Definitions

from The American Heritage® Dictionary of the English Language, 4th Edition

  • adj. Of or relating to a function.
  • adj. Of, relating to, or indicating a mathematical function or functions.
  • adj. Designed for or adapted to a particular function or use: functional architecture.
  • adj. Capable of performing; operative: a functional set of brakes.
  • adj. Pathology Involving functions rather than a physiological or structural cause.
  • n. A linear function on vectors whose values are scalars.

from Wiktionary, Creative Commons Attribution/Share-Alike License

  • adj. In good working order.
  • adj. Useful; serving a purpose, fulfilling a function
  • adj. Only for functional purposes, notably in architecture
  • adj. Having semantics defined purely in terms of mathematical functions, without side-effects.
  • adj. Of a disease, such that its symptoms cannot be referred to any appreciable lesion or change of structure; opposed to organic disease, in which the organ itself is affected.
  • n. A function that takes a function as its argument; More precisely: A function y=f(x) whose argument x varies in a space of (real valued, complex valued) functions and whose value belongs to a monodimensional space. An example: the definite integration of integrable real functions in a real interval.
  • n. (functional analysis) A scalar-valued linear function on a vector space
  • n. An object encapsulating a function pointer (or equivalent).

from the GNU version of the Collaborative International Dictionary of English

  • adj. Pertaining to, or connected with, a function or duty; official.
  • adj. Pertaining to the function of an organ or part, or to the functions in general; involving or affecting function rather than physiology. See functional disease, below.
  • adj. Designed for or capable of a particular function or use.
  • adj. Fit or ready for use or service; useable; in working order. Antonym of out of order and nonfunctional.
  • adj. Designed to emphasize practical utility rather than artistic or aesthetic purposes.

from The Century Dictionary and Cyclopedia

  • Pertaining to functions; relating to some office or function.
  • Pertaining to an algebraical operation: as, a functional symbol.
  • Having the function usual to the part or organ: as, functional wings of an insect (that is, those used for flying).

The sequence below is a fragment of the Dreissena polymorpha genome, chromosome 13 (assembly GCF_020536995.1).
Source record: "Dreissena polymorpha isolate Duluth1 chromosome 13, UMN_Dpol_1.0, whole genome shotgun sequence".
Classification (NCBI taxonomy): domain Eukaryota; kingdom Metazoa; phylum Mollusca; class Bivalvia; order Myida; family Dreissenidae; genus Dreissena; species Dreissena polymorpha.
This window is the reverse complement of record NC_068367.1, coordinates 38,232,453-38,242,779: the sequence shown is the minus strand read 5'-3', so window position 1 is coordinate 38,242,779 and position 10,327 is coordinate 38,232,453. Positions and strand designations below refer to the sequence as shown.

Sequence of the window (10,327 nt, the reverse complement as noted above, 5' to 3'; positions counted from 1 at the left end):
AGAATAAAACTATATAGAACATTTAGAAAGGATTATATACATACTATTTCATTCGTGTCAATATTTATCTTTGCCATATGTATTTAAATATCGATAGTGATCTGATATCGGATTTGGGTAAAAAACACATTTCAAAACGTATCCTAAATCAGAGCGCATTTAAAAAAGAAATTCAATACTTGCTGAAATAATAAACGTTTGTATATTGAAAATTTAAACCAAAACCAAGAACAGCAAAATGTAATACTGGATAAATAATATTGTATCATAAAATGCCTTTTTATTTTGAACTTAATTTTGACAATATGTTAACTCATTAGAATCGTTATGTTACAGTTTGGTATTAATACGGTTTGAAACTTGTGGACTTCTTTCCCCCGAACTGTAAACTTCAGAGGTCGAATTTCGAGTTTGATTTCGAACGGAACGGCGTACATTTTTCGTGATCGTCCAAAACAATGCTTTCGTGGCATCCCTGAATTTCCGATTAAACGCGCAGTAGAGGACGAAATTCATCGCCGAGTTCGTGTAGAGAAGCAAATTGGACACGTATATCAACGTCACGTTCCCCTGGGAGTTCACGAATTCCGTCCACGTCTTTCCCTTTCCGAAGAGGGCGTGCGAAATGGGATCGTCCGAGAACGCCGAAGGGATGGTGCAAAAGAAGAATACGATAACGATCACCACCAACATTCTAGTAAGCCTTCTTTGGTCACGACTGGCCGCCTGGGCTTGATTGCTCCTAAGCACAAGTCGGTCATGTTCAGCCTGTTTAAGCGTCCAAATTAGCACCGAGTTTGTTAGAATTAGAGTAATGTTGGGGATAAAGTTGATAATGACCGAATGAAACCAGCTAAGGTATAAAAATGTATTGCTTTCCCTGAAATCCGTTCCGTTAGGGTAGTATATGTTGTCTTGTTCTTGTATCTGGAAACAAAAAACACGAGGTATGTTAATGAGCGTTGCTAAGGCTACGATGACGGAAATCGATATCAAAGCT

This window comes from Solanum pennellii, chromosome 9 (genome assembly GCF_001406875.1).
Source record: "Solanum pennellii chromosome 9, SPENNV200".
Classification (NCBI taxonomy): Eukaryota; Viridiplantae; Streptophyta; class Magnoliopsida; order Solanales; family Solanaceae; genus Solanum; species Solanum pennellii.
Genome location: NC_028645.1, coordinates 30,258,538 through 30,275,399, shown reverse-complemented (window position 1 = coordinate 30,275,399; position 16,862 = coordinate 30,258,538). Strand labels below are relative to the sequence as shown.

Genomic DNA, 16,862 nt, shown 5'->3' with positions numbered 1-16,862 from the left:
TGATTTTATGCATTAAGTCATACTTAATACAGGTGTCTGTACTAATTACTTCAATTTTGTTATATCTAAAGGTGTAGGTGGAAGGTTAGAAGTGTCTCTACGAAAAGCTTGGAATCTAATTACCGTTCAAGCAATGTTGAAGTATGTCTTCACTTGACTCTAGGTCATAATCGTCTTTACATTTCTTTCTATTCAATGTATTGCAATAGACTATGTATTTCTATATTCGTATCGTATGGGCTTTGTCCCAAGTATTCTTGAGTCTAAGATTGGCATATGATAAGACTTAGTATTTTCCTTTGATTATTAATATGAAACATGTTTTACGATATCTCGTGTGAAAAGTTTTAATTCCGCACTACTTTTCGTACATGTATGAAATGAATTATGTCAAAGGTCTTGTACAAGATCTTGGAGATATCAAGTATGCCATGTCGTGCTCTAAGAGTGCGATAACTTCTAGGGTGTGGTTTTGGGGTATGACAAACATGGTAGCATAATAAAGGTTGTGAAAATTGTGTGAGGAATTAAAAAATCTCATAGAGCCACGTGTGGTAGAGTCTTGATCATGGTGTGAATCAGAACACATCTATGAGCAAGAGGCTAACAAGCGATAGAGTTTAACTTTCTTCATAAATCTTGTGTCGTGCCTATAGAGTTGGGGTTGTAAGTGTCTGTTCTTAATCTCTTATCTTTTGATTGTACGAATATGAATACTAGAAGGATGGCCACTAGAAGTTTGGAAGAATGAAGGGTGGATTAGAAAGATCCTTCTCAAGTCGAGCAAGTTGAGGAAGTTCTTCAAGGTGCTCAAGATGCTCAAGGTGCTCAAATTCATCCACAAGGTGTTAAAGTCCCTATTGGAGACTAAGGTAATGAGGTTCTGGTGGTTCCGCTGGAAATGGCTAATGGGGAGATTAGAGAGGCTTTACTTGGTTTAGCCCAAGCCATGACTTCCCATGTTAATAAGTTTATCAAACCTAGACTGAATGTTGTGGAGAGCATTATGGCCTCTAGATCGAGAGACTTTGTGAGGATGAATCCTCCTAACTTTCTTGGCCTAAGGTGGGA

from WordNet 3.0 Copyright 2006 by Princeton University. All rights reserved.

  • adj. (of e.g. a machine) performing or capable of performing
  • adj. fit or ready for use or service
  • adj. designed for or adapted to a function or use
  • adj. involving or affecting function rather than physiology
  • adj. designed for or capable of a particular function or use
  • adj. relating to or based on function especially as opposed to structure

Etymologies

function +‎ -al (Wiktionary)

Examples

  • "You've probably heard of the term functional MRI," she said.

    Breaking News: CBS News

  • In this paper, the term functional ingredients refers to substances purported to improve bodily functioning that are added to traditional foods through a manufacturing or other process.

    Center on Budget: Comprehensive News Feed

  • It is important here that I clarify how I am using the term functional in this context.

    MachineMachine (formerly 'The Huge Entity')

  • You probably noticed that the term functional programming has appeared in many areas recently - the C# 3.0 and LINQ have been largely influenced by this paradigm and many of the libraries that enable and simplify writing parallel code rely on functional ideas.

    The Code Project Latest Articles

  • The first time I heard the term functional construction was when I was writing the LINQ to XML section of my book LINQ Unleashed: for C# from Sams.

    Developer.com

  • Although the term functional might in your mind be somewhat a limiting factor, the good thing about F# is that it supports object-oriented constructs, and also has full access to the.

    undefined

  • Mr. Nida used native speakers to produce what he called "functional equivalence"—translations that are true to the spirit rather than the literal words, as had been the rule in earlier times.

    Spreading the Word in Hundreds of Tongues

  • We also increasingly find ourselves involved in what we call functional cooperation.

    Speech: Australia, Asia and Global Drivers for Change

  • This disease is nothing but what we call a functional nervous trouble.

    How to Eat A Cure for "Nerves"

  • I think the advance of brain imaging and what we call functional brain imaging, seeing what your brain is doing while we challenge it, has really clarified a lot of what's happening.

    NPR Topics: News

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